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Members from across the US creative community have commended advertisers for their recent pledge to do more to prevent the flow of ad dollars to pirate sites.
In April 2014, lawmakers on Capitol Hill first wrote to the American Association of Advertising Agencies (4As), the Association of National Advertisers (ANA), and the Interactive Advertising Bureau (IAB), urging more action on the problem of ad-supported piracy.
On June 19, the advertisers responded, detailing steps currently under way, prompting an open letter addressed to representatives of the three major advertising associations, from the creative industry, led by CreativeFuture Executive Director Ruth Vitale.
CreativeFuture is a broad-based coalition of more than 250 film and television companies and organisations – including independent production and financing companies, unions, guilds, talent agencies, management companies, and business groups – as well as leading members of the creative community.
Vitale and co-signatories thanked the ad industry representatives for the progress they had made in addressing the exploitative practices used by some in the online advertising marketplace, including the diversion of advertising to websites engaged in piracy.
“Your pledge to act to reduce digital piracy is commendable. In your June 19 letter to the Co-Chairs of the International Creativity and Theft-Prevention Caucus, you highlighted the ‘Core Criteria for Effective Digital Advertising Assurance’ that you are developing, as well as the Interactive Advertising Bureau’s recently announced ‘Trustworthy Digital Supply Chain Initiative’. We believe these are the kinds of industry-led voluntary actions that can most effectively take the profit out of piracy,” they said.
“Together, we are working to encourage and support meaningful actions, like those you have proposed, that will encourage a safe and secure Internet on which the value of creative content is preserved,” they continued.
“As you have recognised, associating with piracy threatens your business and the value of the brands you serve. Pirate sites also severely undermine creative industries and the overall creative economy. As you know, usage of illegal pirate sites continues to grow. These sites exploit brands and the entire online advertising ecosystem – often generating millions of dollars in profits for organisations dedicated to digital theft,” they advised.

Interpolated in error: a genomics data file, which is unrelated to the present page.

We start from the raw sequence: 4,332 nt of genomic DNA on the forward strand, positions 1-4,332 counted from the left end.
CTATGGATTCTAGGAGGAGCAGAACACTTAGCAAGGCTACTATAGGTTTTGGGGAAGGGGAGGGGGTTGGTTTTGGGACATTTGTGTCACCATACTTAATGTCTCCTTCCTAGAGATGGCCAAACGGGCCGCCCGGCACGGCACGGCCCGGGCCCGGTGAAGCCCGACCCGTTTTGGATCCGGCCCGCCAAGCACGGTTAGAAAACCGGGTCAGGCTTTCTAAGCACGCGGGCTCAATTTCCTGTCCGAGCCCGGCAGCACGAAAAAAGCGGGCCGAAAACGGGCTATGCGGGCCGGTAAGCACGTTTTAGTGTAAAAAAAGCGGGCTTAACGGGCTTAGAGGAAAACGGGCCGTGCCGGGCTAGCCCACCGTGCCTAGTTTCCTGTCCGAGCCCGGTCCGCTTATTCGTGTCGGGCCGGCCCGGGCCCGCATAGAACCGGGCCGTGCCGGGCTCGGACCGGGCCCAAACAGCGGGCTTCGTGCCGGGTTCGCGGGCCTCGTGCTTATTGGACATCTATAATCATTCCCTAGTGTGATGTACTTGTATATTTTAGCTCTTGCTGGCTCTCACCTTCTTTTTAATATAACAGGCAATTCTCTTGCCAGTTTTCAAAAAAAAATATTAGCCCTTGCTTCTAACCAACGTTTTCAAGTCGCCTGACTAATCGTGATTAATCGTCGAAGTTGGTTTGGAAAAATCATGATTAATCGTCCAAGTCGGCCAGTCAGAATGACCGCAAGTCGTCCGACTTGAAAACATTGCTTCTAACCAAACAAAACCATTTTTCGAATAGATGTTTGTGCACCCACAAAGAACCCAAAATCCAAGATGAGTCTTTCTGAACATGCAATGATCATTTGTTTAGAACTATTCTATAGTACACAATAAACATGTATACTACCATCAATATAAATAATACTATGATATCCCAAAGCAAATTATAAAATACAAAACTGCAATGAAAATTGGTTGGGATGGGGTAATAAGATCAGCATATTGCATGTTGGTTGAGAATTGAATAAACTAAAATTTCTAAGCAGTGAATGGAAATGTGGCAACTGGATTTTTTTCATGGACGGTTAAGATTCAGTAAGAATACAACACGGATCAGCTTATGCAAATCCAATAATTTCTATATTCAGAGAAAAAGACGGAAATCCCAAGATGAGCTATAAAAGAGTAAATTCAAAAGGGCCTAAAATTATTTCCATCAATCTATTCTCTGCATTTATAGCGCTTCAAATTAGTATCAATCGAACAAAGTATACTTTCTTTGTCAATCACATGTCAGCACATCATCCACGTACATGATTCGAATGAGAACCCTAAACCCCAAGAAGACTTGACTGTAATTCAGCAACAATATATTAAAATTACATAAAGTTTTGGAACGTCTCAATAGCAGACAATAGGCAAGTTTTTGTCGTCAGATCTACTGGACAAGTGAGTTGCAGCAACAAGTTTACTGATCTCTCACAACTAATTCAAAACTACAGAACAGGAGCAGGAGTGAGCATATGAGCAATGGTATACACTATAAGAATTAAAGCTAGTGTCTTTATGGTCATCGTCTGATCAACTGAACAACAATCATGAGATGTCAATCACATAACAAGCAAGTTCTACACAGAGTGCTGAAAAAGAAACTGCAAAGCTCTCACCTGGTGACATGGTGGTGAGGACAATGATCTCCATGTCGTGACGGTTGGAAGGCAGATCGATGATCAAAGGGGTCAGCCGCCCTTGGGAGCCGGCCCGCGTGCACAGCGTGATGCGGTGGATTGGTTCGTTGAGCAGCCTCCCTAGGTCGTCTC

“We appreciate past efforts by the advertising industry to reduce piracy, but also agree with you that more needs to be done. Legitimate advertisers often find themselves unwittingly supporting these sites with their ad dollars. Piracy jeopardises the rights of all creative individuals, puts jobs at risk, and undermines innovative online distribution services,” they warned.
“We especially applaud your cross-industry effort to incorporate technical tools that are now available to help advertisers prevent ads from appearing on for-profit pirate sites and stem the flow of ad revenue to pirate site operators. As you suggest, standardising industry best practices – coupled with this technology – will allow companies to vastly improve their existing efforts,” they said.
“We believe these actions can help promote a vibrant commercial marketplace for online creative content. They are also a model for the type of voluntary action and increased cooperation that is needed among the major players in the internet ecosystem. We appreciate your leadership in improving the advertising supply chain – and we stand available to help in any way,” they confirmed.
“We offer our support and urge you to begin implementing your initiative as soon as practicable,” they concluded.